Sat, Apr 15, 2017 - Page 9 News List

‘People just want a chance’: An Australian network connects refugees with jobs

Nirary Dacho cofounded Refugee Talent after fleeing war-torn Syria and now matches skilled refugees with prospective employers in Australia

By Ben Doherty  /  The Guardian

Illustration: Lance Liu

By about the 100th job application he had sent off, Nirary Dacho had lost count — and all his confidence.

“It was very hard on me,” the 29-year-old Assyrian said. “Initially I was very confident, but after 10, 20 applications with no response, I began to think: ‘No one will employ me.’”

Dacho had arrived in Australia in June 2015 as a refugee from war-torn Syria, accepted for resettlement with his family as part of Australia’s humanitarian migration scheme.

Like so many others before and since, he had fled the conflict in Syria, which has driven more than 5 million people from the country, which this month descended again into the horrors of illegal chemical warfare.

One of the lucky ones who got out, Australia gave Dacho a chance to rebuild his life. He would begin by restarting his career.

Dacho was initially confident work would find him. He believed he had everything a prospective employer could want. He was qualified, with a master’s degree in Web science, he had strong English and a proven track record in his industry — eight years working in IT with multinational companies and teaching programming at a university in his homeland. He had even found work in Lebanon, to which he had initially fled.

“I thought it would be easy, I thought I would be a strong candidate, but I found it very difficult and it was very hard for me,” Dacho said.

What Dacho realized he lacked was not the skills, but the network, the linkages and connections, often informal and sometimes almost unrealized, that form part of the job-seeking process.

So Dacho decided to build the network.

After an appearance on the Australian Broadcasting Corp’s Lateline — for a segment about the challenges faced by refugees finding work — Dacho was immediately overwhelmed with 10 job offers and he realized there was a wealth of goodwill toward refugees within the Australian business community; employers anxious to hire new humanitarian arrivals, but who had difficulty in finding them.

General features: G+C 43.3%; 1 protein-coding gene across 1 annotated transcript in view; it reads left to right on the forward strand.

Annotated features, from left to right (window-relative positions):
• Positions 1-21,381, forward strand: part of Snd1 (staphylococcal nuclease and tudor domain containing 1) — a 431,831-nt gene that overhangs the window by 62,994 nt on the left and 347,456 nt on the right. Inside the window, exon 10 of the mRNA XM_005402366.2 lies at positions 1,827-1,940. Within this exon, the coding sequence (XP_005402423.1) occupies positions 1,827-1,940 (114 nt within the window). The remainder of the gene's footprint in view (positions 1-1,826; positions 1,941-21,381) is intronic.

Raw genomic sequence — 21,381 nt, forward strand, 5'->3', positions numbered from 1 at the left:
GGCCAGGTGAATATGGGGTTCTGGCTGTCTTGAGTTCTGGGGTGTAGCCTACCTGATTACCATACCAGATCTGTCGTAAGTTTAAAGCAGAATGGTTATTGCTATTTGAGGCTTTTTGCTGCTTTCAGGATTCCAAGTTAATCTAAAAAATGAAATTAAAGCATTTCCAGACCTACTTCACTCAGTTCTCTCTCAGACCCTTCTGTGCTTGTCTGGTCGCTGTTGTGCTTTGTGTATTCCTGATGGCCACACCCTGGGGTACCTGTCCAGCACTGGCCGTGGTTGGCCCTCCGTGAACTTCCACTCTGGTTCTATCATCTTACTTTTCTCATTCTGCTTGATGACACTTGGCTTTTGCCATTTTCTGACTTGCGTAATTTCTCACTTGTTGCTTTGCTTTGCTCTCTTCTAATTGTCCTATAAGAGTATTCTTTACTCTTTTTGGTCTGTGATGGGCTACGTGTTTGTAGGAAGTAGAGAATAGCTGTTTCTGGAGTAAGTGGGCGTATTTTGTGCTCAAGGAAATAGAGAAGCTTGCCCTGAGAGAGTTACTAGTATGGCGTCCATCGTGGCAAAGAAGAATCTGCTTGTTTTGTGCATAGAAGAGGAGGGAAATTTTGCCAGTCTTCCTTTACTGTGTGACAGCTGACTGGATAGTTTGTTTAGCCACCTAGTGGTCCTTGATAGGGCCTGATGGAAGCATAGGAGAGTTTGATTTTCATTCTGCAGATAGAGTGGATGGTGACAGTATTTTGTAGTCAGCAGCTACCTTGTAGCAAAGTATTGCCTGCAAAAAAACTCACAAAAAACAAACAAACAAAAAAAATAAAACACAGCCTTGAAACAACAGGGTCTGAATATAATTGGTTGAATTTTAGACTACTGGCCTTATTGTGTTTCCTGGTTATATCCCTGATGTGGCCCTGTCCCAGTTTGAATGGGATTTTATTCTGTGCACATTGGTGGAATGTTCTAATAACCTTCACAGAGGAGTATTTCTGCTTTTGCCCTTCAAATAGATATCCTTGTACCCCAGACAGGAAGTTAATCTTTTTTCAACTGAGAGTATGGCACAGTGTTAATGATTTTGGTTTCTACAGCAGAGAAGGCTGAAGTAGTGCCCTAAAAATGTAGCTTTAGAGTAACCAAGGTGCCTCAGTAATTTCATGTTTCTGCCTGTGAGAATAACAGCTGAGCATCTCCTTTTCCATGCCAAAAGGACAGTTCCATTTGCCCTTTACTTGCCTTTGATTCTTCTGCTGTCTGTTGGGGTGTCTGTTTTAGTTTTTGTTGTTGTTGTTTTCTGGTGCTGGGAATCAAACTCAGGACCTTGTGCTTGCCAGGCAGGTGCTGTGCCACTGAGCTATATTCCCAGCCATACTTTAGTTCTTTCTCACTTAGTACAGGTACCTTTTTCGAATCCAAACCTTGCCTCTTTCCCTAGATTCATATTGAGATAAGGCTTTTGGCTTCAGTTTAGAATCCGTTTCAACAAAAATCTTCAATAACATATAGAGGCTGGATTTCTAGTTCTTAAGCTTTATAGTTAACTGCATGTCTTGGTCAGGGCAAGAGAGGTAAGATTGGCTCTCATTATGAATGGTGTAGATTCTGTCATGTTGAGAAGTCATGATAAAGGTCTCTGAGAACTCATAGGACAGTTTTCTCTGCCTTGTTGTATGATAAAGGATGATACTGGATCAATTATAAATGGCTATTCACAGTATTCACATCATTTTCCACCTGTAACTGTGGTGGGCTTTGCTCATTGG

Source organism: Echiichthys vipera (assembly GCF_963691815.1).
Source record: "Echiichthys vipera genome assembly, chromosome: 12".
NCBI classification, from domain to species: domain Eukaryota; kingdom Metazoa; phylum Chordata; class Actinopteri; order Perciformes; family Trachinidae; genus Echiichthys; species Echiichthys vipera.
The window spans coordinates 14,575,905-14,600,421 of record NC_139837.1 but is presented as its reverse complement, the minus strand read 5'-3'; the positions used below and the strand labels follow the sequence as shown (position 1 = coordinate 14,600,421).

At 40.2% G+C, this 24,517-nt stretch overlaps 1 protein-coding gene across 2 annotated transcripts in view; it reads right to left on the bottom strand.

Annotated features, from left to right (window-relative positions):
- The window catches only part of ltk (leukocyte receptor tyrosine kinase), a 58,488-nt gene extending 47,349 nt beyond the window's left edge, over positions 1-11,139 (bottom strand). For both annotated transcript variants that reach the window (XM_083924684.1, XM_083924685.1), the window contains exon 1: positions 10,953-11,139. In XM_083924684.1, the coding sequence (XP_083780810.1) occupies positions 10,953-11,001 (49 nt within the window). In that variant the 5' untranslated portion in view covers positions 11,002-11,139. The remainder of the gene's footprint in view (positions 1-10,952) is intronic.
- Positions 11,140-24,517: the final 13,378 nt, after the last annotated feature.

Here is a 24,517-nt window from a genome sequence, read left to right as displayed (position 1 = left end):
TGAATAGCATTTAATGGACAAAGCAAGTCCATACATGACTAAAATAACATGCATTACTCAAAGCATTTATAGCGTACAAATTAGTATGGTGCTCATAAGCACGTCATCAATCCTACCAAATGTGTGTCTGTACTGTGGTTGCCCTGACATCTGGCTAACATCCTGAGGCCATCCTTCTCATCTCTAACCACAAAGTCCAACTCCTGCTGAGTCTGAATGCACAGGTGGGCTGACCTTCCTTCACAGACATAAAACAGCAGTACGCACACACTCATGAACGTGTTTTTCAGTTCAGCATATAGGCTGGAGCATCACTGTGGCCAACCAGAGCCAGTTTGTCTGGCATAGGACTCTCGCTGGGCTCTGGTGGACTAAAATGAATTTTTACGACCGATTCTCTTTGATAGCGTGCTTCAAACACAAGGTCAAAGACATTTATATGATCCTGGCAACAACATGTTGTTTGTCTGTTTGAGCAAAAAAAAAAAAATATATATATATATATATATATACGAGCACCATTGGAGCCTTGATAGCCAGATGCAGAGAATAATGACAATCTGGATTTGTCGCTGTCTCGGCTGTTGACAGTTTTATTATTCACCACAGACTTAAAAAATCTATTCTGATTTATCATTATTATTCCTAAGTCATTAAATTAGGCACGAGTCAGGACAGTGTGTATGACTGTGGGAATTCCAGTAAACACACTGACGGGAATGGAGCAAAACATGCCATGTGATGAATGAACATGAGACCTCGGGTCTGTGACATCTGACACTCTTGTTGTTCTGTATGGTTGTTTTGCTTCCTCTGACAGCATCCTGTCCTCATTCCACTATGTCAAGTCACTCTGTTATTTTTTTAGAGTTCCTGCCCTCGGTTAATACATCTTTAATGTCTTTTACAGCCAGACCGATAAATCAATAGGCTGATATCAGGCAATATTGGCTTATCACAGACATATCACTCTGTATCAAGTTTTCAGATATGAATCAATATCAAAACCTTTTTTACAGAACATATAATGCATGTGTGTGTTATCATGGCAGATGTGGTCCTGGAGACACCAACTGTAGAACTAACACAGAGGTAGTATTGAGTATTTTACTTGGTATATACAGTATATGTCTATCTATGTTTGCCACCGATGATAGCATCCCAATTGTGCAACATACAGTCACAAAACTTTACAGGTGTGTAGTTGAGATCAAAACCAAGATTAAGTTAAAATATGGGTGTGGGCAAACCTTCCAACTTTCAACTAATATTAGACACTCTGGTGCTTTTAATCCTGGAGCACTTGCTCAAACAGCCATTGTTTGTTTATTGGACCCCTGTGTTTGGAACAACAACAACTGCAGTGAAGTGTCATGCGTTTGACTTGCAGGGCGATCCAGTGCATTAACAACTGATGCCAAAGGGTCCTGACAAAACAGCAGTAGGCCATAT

At a networking event for refugees with IT skills, Dacho met Anna Robson, a former Save the Children worker on Nauru who says her time on the offshore detention island showed her the psychological damage of people’s “talent being wasted” when refugees were keen, even anxious, to work, but were unable to find a meaningful outlet for their skills.

Together, and with the benefaction of Vantage Asia Holdings chairman Jason Yat-Sen Li (李逸仙), Robson and Dacho created Refugee Talent, a Web platform that matches refugees seeking work with employers seeking qualified employees and keen to hire a refugee.

“People just want a chance to work, to use their skills and this is a way we match them to business who are looking for people like them: who are innovative, entrepreneurial and motivated,” Robson said.

The site has found an immediate audience: More than 500 candidates and 150 potential employers are registered. Refugee Talent has helped place men and women from Syria, Iraq, Palestine, Pakistan and Nepal into work.

Employers are able to search candidates’ CVs by industry, qualification and location. Refugees looking for work are able to search available jobs in their field, state and city.

Refugee Talent also runs “speed-dating events” for prospective employers and employees, workshops to help prepare refugees for entry into the workplace — everything from help writing a resume to practice job interviews — and provides post-placement support for those hired for 18 months.

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